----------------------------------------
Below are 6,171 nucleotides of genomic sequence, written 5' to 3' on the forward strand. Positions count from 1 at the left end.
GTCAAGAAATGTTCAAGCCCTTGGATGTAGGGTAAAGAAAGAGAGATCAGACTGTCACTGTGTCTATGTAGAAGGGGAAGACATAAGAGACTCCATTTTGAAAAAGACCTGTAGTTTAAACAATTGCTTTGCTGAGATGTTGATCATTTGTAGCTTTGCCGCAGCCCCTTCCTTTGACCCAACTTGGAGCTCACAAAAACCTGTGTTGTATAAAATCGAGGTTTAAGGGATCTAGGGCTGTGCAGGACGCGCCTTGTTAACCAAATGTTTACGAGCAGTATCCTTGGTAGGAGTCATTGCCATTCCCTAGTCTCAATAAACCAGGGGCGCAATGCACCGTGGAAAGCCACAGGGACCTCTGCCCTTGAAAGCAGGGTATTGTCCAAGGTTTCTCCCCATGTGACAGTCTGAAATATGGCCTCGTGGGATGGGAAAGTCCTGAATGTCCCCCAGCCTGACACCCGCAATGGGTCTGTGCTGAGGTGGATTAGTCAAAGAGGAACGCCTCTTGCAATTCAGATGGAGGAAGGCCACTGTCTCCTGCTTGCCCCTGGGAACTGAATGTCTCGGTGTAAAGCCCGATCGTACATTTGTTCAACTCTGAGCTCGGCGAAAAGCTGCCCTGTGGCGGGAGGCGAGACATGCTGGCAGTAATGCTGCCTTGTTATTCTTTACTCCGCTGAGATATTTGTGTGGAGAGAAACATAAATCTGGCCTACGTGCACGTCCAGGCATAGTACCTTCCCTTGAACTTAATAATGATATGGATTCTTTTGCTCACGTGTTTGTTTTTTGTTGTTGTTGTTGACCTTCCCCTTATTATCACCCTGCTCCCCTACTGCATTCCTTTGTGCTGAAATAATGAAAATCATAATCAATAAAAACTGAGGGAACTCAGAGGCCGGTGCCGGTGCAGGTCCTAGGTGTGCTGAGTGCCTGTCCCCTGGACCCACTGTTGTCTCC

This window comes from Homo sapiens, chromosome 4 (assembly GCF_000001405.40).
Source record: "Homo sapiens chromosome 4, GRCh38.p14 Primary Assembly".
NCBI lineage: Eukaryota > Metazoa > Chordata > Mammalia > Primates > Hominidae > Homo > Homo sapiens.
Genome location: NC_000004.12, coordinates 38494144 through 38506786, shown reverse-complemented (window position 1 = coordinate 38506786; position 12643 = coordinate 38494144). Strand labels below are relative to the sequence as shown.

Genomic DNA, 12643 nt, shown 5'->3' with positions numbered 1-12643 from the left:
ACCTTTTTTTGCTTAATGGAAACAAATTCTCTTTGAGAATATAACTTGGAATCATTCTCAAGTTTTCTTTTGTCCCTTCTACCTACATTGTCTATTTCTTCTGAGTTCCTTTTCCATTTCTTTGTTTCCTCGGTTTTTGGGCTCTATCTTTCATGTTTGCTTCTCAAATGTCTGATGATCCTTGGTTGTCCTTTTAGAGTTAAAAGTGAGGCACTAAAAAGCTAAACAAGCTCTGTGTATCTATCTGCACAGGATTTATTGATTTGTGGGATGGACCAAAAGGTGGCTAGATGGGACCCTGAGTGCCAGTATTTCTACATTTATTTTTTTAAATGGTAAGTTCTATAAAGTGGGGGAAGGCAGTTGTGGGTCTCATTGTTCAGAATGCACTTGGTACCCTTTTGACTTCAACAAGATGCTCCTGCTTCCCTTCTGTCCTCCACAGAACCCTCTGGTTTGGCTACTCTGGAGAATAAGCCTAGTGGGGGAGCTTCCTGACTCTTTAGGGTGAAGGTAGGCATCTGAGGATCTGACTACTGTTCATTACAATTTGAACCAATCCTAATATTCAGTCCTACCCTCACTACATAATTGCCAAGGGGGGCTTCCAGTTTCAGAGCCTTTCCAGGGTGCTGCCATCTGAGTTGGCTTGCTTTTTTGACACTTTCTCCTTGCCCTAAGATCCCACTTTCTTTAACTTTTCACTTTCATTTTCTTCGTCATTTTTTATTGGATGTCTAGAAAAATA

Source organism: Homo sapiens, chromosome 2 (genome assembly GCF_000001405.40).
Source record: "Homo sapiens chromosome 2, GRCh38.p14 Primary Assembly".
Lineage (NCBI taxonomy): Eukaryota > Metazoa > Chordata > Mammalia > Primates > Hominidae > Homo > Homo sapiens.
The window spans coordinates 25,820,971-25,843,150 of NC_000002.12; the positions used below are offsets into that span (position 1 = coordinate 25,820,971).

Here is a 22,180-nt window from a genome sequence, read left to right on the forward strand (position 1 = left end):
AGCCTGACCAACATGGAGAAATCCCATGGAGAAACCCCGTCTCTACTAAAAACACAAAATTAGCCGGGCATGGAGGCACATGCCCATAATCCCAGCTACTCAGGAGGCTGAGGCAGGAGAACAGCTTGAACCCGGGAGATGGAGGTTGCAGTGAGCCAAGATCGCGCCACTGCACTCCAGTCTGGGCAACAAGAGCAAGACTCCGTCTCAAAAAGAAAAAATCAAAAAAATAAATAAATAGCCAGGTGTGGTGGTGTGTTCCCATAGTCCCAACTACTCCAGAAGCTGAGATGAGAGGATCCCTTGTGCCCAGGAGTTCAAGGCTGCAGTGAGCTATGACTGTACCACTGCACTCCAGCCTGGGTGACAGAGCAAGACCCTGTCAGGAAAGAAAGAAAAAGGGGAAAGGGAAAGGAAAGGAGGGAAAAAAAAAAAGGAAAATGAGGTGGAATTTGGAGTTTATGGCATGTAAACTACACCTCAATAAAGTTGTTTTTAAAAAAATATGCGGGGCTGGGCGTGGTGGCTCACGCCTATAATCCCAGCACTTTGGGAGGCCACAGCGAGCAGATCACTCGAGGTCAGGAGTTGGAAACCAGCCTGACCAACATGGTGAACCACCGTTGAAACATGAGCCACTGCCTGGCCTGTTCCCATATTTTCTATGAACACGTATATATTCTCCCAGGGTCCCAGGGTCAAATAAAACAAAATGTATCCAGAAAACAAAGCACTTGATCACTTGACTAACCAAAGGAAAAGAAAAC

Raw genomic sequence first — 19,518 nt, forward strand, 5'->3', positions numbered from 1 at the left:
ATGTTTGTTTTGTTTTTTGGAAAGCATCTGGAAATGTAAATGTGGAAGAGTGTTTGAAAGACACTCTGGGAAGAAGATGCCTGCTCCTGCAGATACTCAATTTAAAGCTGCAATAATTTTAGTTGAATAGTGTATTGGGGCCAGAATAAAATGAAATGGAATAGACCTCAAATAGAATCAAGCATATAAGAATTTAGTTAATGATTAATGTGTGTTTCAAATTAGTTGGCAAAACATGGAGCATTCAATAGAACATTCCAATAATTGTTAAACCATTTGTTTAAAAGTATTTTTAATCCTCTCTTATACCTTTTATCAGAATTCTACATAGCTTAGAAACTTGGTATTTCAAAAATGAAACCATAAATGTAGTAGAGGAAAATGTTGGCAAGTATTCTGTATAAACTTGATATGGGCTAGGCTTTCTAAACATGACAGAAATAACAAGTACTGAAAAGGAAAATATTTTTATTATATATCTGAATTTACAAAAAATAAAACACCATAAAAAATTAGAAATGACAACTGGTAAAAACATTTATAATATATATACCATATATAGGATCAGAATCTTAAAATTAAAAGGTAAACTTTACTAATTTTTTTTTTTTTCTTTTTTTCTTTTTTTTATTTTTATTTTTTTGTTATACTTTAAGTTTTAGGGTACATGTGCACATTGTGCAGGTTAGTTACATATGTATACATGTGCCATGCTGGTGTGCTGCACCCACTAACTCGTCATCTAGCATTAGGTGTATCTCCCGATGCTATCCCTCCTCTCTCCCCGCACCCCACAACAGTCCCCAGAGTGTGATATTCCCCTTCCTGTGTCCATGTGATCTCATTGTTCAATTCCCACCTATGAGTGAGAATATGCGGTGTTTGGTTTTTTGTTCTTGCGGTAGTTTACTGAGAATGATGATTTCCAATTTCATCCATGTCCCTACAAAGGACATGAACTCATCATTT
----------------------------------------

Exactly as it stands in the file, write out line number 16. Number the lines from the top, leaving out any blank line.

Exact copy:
ATGTTTGTTTTGTTTTTTGGAAAGCATCTGGAAATGTAAATGTGGAAGAGTGTTTGAAAGACACTCTGGGAAGAAGATGCCTGCTCCTGCAGATACTCAATTTAAAGCTGCAATAATTTTAGTTGAATAGTGTATTGGGGCCAGAATAAAATGAAATGGAATAGACCTCAAATAGAATCAAGCATATAAGAATTTAGTTAATGATTAATGTGTGTTTCAAATTAGTTGGCAAAACATGGAGCATTCAATAGAACATTCCAATAATTGTTAAACCATTTGTTTAAAAGTATTTTTAATCCTCTCTTATACCTTTTATCAGAATTCTACATAGCTTAGAAACTTGGTATTTCAAAAATGAAACCATAAATGTAGTAGAGGAAAATGTTGGCAAGTATTCTGTATAAACTTGATATGGGCTAGGCTTTCTAAACATGACAGAAATAACAAGTACTGAAAAGGAAAATATTTTTATTATATATCTGAATTTACAAAAAATAAAACACCATAAAAAATTAGAAATGACAACTGGTAAAAACATTTATAATATATATACCATATATAGGATCAGAATCTTAAAATTAAAAGGTAAACTTTACTAATTTTTTTTTTTTTCTTTTTTTCTTTTTTTTATTTTTATTTTTTTGTTATACTTTAAGTTTTAGGGTACATGTGCACATTGTGCAGGTTAGTTACATATGTATACATGTGCCATGCTGGTGTGCTGCACCCACTAACTCGTCATCTAGCATTAGGTGTATCTCCCGATGCTATCCCTCCTCTCTCCCCGCACCCCACAACAGTCCCCAGAGTGTGATATTCCCCTTCCTGTGTCCATGTGATCTCATTGTTCAATTCCCACCTATGAGTGAGAATATGCGGTGTTTGGTTTTTTGTTCTTGCGGTAGTTTACTGAGAATGATGATTTCCAATTTCATCCATGTCCCTACAAAGGACATGAACTCATCATTT